This boils down to the exchange of information between you and the public. How much and when do you reveal the new product you’re creating? How do you respond to a customer service nightmare? How you deal with these issues is the difference between a positive and negative public opinion.
And in the word-of-mouth world we call home, public relations and opinion is very, very important. Do you have a PR strategy? Do you possess the skills and know-how to craft one? Make sure the answer is ‘yes’ for both questions.
24. Social Media
The importance of being social media savvy in marketing can not be stressed enough. 92% of marketers believe it’s important for business, and more than 50% using it report that it has improved sales.
Are you familiar with the major social media platforms out there, including the strengths and weaknesses of each? Do you have a general sense of each one’s target audience? Can you tell which corporations would benefit from a social media program—and which ones wouldn’t (hint: very few wouldn’t benefit)?
24. Manage Multiple Projects
It would be nice if you could just focus on one campaign or project at a time—but unfortunately that won’t be the case. You’ll need to be able to juggle multiple ideas, plans, and end goals.
Good time management is part of any job, but it’s pivotal for marketers in the fast-paced, instant digital world of 2017.
Marketing is all about studying your market, customer, product, and company. To do it well, you’ll have to roll up your sleeves and dig for information: industry profiles and benchmarks, analytics, focus groups, interviews, surveys, and more.
The marketer that knows where to find, collect, analyze, understand, and use the mountains of available data will not only succeed, but rise to the very top in the years to come.
More than likely, as a marketer you’ll work with a team to accomplish your goals. A great marketer is also a great leader, recruiting and encouraging people to accomplish the individual goals that make up a successful campaign.
28. Decision Making
Even though you have access to a ton of information, you’ll never feel like you have enough. Worse, you may get overwhelmed by all of that information, something called analysis paralysis. Or you may fear making a wrong decision.
The good news? Like anything else, decision-making is something you can learn, practice, and improve. Analyze the data, make a decision, implement, measure, and then learn from your mistakes.
Marketers understand that the more people you know, the more opportunities, ideas, and help you will have. This is why you should spend a good chunk of your time connecting with people on social media, at conferences, lunches, and other networking events.
It’s the language that built the internet. And HTML remains as relevant and important today for anyone working in the digital realm. You don’t have to become an expert, but you should have a solid working knowledge of the basics. Why?
For starters, a recent Venngage study of job postings and 460K marketers on LinkedIn found that 20% of the jobs listed HTML as a requirement, while only 3% of the marketers had it down as a skill. And let’s not forget that digital is the medium of choice in 2017.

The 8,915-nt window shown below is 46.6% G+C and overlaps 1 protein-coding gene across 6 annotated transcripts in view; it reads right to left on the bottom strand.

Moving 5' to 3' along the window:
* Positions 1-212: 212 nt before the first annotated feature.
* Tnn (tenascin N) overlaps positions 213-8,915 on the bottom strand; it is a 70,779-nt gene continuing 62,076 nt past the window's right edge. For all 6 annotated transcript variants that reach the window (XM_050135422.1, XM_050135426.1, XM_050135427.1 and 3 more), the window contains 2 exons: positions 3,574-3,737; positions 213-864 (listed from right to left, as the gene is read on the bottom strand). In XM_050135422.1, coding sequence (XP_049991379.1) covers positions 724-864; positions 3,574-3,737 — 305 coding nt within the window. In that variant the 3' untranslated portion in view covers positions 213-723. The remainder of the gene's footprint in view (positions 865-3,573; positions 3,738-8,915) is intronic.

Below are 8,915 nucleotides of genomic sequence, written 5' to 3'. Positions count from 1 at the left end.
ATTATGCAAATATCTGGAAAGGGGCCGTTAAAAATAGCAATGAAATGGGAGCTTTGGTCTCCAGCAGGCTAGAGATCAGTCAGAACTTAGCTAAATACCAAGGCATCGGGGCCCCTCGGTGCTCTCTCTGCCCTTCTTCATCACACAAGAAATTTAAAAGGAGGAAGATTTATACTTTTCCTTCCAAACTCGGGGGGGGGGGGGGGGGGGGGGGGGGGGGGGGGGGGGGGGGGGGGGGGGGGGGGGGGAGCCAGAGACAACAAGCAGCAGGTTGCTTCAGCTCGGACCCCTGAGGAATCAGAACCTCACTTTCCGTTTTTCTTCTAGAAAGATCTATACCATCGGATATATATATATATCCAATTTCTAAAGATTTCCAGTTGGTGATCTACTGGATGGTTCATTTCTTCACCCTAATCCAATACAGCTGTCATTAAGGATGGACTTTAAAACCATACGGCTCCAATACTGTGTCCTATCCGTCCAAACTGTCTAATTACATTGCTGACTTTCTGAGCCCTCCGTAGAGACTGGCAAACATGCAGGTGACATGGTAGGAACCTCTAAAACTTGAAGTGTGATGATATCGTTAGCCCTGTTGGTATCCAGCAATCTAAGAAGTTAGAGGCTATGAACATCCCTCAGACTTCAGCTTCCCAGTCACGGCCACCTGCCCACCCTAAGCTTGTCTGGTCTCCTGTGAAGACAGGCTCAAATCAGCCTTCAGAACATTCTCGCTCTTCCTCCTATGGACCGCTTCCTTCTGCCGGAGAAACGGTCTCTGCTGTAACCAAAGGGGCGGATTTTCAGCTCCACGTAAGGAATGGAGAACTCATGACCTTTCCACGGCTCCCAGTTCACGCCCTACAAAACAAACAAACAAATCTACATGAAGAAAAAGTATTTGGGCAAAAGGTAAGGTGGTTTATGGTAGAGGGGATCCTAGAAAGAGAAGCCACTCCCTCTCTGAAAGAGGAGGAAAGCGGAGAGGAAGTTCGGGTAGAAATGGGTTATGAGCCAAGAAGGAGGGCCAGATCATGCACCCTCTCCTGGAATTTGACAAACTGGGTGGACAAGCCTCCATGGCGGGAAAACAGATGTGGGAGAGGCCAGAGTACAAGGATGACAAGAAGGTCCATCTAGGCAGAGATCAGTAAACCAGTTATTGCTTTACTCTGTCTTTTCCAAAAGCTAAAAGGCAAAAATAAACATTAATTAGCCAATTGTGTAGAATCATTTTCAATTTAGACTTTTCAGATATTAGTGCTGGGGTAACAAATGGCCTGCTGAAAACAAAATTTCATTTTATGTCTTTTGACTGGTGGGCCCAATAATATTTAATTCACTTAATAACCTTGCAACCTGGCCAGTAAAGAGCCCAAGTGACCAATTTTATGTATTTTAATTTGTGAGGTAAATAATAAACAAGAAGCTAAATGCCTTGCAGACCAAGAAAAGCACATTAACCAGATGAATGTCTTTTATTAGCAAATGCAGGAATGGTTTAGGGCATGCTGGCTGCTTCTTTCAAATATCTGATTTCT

31. Authority Building
The marketer realizes that he’s only as good as what people think of him…so he constantly works to become a master in his field. Give away your expertise and best ideas for free. Guest post on authority sites, comment on other’s work, engage on social media, speak at events.
Get out “there” and get known.
32. Anticipating and Handling Objections
A strategy with a healthy dose of testing allows you to zero in on what annoys the client – or what will make a customer say no to your product offering – and then adjust to overcome that objection.
Removing the friction, or eliminating the resistance, or whatever else you want to call it, before the customer hits it will make conversions that much easier. Is it a trust issue? Add trust indicators. Is shipping too expensive? Consider making it free. Identify and erase.
33. Closing Sales
People usually fail at sales because they are afraid to ask for the order. A great marketer knows that most customers won’t buy unless you tell them that’s exactly what they should do. In digital marketing, it’s all about the call-to-action.
If you want them to sign up in order to move them down the funnel, tell them in explicit and benefit-to-them terms. Want them to add to cart? Say that. Close. The. Sale.
Conversion rate optimization – along with SEO – is a seemingly peripheral skill that you absolutely, positively need in modern marketing. If you’re not converting, nothing else matters.
“The only purpose of advertising is to make sales. It is profitable or unprofitable according to its actual sales.” ~Claude Hopkins
CRO tips and tricks can give you stronger landing pages, emails, funnels, product pages, and more.
Grasping the basics is fairly straightforward – do everything you can to make the customer experience fantastic and friction-free, and encourage them to convert – but it can take years to master the subtleties. Is it worth the investment? Yes.
Remember the Hari Krishnas handing out flowers at airports? That was pure marketing genius. Their donations skyrocketed because giving someone a gift makes other people feel obligated to give them something in return. Marketers understand people don’t like to be in debt to others.